Editors' Note: Frequency of Biologically Defined Alzheimer Disease in Relation to Age, Sex, APOE {varepsilon}4, and Cognitive Impairment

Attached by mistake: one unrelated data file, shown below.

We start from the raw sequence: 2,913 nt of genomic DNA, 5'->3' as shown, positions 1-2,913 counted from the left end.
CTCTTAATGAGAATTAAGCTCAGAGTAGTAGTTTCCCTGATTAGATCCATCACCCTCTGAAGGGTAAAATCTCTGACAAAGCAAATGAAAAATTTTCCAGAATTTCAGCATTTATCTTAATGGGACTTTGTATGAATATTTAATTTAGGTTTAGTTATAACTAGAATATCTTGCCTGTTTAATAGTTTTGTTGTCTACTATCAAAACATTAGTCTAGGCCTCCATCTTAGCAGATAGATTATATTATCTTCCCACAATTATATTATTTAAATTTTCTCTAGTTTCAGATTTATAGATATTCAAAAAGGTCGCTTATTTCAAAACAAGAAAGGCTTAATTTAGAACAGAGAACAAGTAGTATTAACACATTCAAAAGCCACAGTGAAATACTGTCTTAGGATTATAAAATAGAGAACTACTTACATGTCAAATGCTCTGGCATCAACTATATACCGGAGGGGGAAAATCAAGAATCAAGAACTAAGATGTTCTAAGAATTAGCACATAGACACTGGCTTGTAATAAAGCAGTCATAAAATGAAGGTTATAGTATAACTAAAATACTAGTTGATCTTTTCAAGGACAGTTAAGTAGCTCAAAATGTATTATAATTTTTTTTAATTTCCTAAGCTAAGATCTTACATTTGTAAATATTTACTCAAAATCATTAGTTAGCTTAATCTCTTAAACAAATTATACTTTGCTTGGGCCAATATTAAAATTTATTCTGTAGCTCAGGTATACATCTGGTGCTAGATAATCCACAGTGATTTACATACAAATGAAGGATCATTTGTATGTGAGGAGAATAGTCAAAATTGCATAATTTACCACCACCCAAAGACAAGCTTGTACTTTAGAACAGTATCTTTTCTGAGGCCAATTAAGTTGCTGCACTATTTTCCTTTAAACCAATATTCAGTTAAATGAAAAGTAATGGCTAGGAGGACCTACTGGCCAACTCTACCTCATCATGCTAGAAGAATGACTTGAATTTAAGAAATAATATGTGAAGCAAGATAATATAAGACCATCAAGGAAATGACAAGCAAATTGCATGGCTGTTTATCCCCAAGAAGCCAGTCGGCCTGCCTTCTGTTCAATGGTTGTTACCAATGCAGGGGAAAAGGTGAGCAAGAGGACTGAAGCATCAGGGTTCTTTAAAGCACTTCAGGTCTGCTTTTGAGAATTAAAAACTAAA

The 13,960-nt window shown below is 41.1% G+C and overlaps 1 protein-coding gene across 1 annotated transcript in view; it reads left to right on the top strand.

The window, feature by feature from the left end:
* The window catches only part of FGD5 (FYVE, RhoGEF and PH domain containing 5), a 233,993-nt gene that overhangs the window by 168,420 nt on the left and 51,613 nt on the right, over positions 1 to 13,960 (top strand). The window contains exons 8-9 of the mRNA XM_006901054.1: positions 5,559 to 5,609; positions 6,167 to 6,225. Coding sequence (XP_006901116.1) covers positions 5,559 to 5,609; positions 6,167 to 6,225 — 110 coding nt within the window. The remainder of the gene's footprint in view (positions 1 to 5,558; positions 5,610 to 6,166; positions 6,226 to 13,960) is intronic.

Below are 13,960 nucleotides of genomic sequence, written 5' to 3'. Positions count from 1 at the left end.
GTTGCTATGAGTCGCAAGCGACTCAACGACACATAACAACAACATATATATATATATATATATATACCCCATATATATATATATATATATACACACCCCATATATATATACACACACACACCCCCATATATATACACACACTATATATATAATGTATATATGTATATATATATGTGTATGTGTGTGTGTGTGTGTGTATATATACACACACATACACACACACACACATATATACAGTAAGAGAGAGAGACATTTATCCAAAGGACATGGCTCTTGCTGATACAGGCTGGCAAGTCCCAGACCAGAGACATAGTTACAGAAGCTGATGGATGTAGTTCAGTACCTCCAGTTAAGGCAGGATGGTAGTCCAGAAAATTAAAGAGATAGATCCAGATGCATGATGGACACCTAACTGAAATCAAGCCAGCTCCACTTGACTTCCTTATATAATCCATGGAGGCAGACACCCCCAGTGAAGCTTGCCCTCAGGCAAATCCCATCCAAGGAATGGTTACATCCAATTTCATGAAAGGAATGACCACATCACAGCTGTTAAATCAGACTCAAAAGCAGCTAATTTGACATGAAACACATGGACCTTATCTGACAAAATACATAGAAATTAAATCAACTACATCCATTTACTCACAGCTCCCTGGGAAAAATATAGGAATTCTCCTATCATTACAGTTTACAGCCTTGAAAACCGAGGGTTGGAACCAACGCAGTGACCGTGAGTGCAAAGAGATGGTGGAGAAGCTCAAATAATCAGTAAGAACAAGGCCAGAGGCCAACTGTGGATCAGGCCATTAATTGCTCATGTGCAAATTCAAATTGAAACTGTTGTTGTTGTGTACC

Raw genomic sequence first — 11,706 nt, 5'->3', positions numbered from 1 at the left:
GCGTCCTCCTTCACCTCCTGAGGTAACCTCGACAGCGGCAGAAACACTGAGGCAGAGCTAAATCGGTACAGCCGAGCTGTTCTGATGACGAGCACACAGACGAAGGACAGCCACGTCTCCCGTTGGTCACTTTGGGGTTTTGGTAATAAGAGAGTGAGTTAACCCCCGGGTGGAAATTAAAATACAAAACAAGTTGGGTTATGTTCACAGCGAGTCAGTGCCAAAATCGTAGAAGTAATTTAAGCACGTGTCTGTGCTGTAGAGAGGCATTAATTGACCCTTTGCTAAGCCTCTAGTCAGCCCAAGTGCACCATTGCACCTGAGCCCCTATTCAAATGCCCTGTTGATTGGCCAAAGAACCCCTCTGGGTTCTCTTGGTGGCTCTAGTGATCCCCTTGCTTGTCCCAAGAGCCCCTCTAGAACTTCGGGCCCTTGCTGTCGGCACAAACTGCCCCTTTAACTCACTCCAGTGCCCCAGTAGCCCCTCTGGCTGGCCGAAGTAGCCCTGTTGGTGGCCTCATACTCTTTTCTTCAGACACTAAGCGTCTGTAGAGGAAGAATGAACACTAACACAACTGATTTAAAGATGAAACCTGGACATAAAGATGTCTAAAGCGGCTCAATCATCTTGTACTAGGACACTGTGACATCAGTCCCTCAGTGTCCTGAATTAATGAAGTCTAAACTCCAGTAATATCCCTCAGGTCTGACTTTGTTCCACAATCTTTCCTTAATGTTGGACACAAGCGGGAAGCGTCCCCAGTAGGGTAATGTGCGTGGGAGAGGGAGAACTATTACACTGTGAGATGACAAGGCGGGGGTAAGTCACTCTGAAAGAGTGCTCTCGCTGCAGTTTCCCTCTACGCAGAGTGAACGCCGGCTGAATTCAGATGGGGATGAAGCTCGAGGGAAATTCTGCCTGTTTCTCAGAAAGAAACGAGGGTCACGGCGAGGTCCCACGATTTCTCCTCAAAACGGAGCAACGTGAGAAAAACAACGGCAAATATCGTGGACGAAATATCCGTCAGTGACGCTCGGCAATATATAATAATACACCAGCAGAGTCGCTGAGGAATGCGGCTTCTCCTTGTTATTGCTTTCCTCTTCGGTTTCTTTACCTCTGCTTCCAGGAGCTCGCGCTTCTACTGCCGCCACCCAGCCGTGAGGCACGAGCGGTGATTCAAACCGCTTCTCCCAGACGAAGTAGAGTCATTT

The key to possible prevention of cognitive impairment in patients with Alzheimer disease (AD) lies in preclinical detection using serologic, radiographic, and other novel biomarkers. In the prospective observational cohort study of cognitively unimpaired adults, adults with mild cognitive impairment, and adults with probable AD dementia by Therriault and colleagues, they report that 1 in 12 cognitively unimpaired adults had biologic evidence of Alzheimer pathology using amyloid PET and tau PET imaging. In this study, 7.88% of cognitively unimpaired adults had abnormalities in both imaging modalities, which would be consistent with biologically defined AD. Dr. Garnier-Crussard and Krolak-Salmon acknowledge that Alzheimer pathology is not unusual among unimpaired adults and further suggest that additional factors (e.g., comorbid conditions and exposures) may be contributing to the clinical features of the disease. Ongoing studies exploring preclinical biomarkers may one day elucidate which mechanism (or mechanisms) are responsible for later cognitive impairment in at-risk individuals. Furthermore, such a panel of biomarkers may become useful in the personalization of disease-modifying therapy for such patients.

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